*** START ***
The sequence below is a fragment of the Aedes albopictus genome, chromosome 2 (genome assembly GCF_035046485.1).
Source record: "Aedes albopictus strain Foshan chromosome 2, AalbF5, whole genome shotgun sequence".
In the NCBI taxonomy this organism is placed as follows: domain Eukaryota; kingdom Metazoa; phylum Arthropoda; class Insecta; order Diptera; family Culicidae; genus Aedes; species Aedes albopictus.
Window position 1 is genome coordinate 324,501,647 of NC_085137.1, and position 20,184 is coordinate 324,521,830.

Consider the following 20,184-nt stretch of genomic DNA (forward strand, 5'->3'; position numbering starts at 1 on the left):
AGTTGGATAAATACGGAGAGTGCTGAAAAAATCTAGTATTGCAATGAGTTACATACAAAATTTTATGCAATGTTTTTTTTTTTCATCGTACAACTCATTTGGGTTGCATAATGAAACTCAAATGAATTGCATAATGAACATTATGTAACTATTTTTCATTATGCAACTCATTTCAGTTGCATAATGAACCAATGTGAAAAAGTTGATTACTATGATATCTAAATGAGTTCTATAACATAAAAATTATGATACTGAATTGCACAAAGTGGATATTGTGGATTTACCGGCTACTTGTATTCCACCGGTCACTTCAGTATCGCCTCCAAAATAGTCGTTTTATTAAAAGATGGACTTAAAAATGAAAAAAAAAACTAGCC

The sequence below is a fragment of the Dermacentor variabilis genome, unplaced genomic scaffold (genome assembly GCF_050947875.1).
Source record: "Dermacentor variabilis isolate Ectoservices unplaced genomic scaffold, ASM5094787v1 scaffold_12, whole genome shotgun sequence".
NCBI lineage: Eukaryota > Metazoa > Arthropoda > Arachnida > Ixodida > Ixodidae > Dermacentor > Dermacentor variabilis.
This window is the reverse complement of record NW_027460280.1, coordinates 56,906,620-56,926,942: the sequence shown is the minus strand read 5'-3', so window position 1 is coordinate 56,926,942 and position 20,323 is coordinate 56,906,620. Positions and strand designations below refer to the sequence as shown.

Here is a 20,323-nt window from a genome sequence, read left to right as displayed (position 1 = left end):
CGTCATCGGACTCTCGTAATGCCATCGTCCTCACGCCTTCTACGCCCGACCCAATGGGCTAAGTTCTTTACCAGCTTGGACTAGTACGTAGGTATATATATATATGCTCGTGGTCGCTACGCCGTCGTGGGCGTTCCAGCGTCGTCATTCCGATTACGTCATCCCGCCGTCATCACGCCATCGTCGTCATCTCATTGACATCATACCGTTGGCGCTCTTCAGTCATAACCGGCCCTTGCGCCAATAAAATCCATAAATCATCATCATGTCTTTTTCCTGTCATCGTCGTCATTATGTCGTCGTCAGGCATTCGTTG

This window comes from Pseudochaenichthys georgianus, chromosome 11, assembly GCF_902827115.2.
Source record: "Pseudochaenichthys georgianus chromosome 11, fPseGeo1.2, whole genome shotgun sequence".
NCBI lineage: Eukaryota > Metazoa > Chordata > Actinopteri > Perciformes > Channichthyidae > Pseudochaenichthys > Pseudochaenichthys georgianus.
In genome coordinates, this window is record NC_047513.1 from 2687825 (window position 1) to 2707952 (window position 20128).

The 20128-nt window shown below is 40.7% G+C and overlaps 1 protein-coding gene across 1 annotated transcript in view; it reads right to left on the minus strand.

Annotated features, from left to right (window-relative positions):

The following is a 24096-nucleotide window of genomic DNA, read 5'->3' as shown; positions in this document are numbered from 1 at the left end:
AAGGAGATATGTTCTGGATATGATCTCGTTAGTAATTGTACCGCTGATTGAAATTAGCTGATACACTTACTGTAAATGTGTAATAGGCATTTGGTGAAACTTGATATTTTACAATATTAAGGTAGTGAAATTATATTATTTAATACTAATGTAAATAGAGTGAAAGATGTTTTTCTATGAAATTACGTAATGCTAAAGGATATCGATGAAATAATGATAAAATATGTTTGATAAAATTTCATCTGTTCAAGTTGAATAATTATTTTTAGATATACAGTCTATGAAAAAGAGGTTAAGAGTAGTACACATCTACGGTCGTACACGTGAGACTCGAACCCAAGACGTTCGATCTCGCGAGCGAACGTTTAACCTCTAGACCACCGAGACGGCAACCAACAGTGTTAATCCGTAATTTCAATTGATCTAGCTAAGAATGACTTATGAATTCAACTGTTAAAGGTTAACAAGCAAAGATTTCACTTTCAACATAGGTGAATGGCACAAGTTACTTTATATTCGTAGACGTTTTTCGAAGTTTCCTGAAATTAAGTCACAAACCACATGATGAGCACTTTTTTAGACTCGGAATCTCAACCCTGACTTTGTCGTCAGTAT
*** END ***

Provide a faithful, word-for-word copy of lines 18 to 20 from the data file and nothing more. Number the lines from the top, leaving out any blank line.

Annotated features, from left to right (window-relative positions):

The following is a 24096-nucleotide window of genomic DNA, read 5'->3' as shown; positions in this document are numbered from 1 at the left end:
AAGGAGATATGTTCTGGATATGATCTCGTTAGTAATTGTACCGCTGATTGAAATTAGCTGATACACTTACTGTAAATGTGTAATAGGCATTTGGTGAAACTTGATATTTTACAATATTAAGGTAGTGAAATTATATTATTTAATACTAATGTAAATAGAGTGAAAGATGTTTTTCTATGAAATTACGTAATGCTAAAGGATATCGATGAAATAATGATAAAATATGTTTGATAAAATTTCATCTGTTCAAGTTGAATAATTATTTTTAGATATACAGTCTATGAAAAAGAGGTTAAGAGTAGTACACATCTACGGTCGTACACGTGAGACTCGAACCCAAGACGTTCGATCTCGCGAGCGAACGTTTAACCTCTAGACCACCGAGACGGCAACCAACAGTGTTAATCCGTAATTTCAATTGATCTAGCTAAGAATGACTTATGAATTCAACTGTTAAAGGTTAACAAGCAAAGATTTCACTTTCAACATAGGTGAATGGCACAAGTTACTTTATATTCGTAGACGTTTTTCGAAGTTTCCTGAAATTAAGTCACAAACCACATGATGAGCACTTTTTTAGACTCGGAATCTCAACCCTGACTTTGTCGTCAGTAT